I Corinthians 6 When one of you has a grievance against another, does he dare go to law before the unrighteous instead of the saints?2 Or do you not know that the saints will judge the world? And if the world is to be judged by you, are you incompetent to try trivial cases?3 Do you not know that we are to judge angels? How much more, then, matters pertaining to this life!4 So if you have such cases, why do you lay them before those who have no standing in the church?5 I say this to your shame. Can it be that there is no one among you wise enough to settle a dispute between the brothers,6 but brother goes to law against brother, and that before unbelievers?7 To have lawsuits at all with one another is already a defeat for you. Why not rather suffer wrong? Why not rather be defrauded?8 But you yourselves wrong and defraud—even your own brothers! Selfishness. If there is one word to describe the atmosphere at Corinth in Paul's day, that would be it. When most people are living selfishly, their interests clash. When no one is willing to resolve or defer the issue, people either go away or make life so miserable others do. That's why the church at Corinth was also known for their division. It sounds much too much like churches in America. It is not living like saints, to whom have been given the wisdom and power of God in Christ, and the ever present Holy Spirit who will guide us into all truth. Paul's question is piercing: "Is there no one among you wise enough to settle a dispute?" Sometimes it seems that way. Division is defeat by the Devil. Do we really always have to be "right" and get our own way? Hopefully not today.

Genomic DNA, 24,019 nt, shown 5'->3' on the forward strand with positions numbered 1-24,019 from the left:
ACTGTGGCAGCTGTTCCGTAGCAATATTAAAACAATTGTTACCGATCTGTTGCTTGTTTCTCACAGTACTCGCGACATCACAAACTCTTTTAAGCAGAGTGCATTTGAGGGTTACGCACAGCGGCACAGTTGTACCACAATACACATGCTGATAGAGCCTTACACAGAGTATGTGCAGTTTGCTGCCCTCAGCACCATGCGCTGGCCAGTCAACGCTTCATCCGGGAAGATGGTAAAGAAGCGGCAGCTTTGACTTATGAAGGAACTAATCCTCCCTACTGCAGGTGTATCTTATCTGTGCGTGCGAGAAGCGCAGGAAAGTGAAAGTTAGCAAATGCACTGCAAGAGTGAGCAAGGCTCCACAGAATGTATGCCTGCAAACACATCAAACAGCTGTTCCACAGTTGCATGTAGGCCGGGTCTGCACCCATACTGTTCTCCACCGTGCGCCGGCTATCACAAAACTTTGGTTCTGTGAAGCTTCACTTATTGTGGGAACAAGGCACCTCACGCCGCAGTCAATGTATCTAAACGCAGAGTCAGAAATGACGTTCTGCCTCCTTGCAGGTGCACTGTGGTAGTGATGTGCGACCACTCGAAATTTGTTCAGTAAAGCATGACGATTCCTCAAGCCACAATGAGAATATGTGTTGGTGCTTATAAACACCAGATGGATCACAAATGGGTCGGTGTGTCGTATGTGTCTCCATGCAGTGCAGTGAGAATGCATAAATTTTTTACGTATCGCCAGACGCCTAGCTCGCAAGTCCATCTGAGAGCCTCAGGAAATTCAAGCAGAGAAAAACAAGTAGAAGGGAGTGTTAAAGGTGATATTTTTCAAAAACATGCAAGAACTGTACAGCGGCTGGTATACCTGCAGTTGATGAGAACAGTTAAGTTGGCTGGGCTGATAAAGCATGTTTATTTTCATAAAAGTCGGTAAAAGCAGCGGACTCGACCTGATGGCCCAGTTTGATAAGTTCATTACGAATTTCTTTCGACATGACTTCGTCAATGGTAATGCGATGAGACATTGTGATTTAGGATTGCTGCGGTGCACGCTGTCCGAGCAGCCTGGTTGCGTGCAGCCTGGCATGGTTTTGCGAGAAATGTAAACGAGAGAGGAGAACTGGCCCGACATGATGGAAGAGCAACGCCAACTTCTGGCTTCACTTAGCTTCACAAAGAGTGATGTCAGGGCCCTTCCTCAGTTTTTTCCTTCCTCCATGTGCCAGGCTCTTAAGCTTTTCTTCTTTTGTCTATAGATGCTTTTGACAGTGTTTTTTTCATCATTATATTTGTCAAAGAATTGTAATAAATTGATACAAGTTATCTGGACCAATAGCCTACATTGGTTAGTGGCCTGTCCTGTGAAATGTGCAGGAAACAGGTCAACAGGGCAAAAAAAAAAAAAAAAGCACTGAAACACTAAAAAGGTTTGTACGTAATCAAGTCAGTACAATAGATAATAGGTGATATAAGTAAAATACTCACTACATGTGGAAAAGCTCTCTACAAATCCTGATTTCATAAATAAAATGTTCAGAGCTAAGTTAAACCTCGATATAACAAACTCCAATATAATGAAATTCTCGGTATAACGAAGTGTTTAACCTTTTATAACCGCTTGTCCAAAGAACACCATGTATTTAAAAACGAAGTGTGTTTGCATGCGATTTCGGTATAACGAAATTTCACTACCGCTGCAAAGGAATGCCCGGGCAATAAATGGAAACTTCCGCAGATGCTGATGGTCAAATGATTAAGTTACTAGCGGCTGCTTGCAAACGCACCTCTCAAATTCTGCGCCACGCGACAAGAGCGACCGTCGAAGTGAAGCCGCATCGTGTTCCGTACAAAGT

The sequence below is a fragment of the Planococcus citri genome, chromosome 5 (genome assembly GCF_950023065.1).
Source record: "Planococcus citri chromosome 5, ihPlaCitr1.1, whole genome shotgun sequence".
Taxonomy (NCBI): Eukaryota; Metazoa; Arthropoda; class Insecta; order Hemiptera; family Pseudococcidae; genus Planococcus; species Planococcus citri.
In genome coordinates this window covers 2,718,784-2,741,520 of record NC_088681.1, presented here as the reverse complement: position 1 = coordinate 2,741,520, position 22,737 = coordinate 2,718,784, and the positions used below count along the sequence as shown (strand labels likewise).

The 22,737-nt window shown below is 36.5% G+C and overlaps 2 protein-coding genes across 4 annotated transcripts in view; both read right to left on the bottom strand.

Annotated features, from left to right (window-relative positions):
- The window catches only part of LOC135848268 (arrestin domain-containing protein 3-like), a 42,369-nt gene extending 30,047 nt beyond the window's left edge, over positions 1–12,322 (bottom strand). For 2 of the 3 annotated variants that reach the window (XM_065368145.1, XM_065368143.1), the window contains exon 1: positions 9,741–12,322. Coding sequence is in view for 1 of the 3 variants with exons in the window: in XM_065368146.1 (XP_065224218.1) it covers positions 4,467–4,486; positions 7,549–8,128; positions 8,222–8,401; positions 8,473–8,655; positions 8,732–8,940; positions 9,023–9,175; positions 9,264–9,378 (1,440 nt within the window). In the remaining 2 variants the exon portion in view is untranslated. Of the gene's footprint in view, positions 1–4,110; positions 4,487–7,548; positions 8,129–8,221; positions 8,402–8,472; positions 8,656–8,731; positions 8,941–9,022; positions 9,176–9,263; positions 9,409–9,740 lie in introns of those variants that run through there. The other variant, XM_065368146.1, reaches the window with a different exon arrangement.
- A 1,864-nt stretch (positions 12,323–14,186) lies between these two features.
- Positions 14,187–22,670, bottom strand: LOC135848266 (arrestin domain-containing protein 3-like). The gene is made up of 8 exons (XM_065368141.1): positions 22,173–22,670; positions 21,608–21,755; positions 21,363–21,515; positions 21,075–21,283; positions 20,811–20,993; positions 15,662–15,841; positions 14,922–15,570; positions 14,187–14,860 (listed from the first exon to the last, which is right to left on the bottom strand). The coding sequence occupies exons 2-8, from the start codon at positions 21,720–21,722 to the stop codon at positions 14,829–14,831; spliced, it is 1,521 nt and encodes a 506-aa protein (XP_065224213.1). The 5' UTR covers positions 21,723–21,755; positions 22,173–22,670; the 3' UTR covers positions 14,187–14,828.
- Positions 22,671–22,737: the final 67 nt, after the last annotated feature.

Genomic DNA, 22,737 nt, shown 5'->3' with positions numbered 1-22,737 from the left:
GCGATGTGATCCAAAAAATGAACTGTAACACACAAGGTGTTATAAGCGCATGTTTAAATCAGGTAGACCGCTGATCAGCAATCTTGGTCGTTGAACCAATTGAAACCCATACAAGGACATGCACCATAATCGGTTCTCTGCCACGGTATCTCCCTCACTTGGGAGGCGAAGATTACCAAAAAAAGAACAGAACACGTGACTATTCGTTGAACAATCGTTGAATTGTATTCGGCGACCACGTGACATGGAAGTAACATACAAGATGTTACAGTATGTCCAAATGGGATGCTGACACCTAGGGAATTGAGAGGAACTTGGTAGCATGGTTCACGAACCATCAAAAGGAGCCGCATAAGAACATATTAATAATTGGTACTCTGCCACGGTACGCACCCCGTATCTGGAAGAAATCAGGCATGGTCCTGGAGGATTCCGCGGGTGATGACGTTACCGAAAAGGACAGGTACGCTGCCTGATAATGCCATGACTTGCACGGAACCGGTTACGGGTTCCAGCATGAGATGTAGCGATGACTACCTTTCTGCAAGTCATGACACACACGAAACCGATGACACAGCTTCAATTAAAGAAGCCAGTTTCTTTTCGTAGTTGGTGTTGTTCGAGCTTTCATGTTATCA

I Corinthians 5:9 I wrote to you in my letter not to associate with sexually immoral people—10 not at all meaning the sexually immoral of this world, or the greedy and swindlers, or idolaters, since then you would need to go out of the world.11 But now I am writing to you not to associate with anyone who bears the name of brother if he is guilty of sexual immorality or greed, or is an idolater, reviler, drunkard, or swindler—not even to eat with such a one.12 For what have I to do with judging outsiders? Is it not those inside the church whom you are to judge?13 God judges those outside. “Purge the evil person from among you.” Sometimes we just get it backwards. We compare ourselves to others who have no clue that they are in bondage to sin. Obviously, we turn out looking "better" or holier than they do. All such comparison does is promote self-righteousness, and have us throwing stones from glass houses. But God does expect believers to change. Here is where we often miss the point. Hiding behind "you have no right to JUDGE me!", we miss the point of Paul's challenge. We do need to challenge one another in our spiritual growth. We are accountable to each other - not to self-righteously judge, but help each other mature. When we ignore those blatant sins that still ensnare one another, we are not showing love or grace; we are missing the point completely. God loves us and shows us Grace in Christ Jesus to transform us, together, into one new man. We need each other; we need each other in each other's business; we need to be changing. To reject such a process is to refuse the full picture of God's plan for us. To leave the body for so many petty reasons, as if we are not needed or do not need them demonstrates immaturity and ignorance of God's marvelous plan in Christ.